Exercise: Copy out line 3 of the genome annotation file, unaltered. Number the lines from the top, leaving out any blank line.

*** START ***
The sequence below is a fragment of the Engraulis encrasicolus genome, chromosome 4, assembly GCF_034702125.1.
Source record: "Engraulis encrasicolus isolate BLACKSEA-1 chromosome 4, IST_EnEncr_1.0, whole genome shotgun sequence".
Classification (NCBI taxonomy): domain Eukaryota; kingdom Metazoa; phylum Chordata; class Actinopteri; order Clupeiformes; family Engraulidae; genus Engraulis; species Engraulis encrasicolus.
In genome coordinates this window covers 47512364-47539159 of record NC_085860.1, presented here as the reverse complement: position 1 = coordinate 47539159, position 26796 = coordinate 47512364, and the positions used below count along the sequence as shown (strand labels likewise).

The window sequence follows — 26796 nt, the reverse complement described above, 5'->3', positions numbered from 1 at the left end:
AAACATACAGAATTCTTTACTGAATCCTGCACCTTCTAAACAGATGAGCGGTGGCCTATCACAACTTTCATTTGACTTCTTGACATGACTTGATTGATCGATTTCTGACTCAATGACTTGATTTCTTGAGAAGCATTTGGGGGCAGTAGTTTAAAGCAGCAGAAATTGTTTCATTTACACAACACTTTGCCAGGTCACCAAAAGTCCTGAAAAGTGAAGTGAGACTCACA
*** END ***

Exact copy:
Classification (NCBI taxonomy): domain Eukaryota; kingdom Metazoa; phylum Chordata; class Actinopteri; order Clupeiformes; family Engraulidae; genus Engraulis; species Engraulis encrasicolus.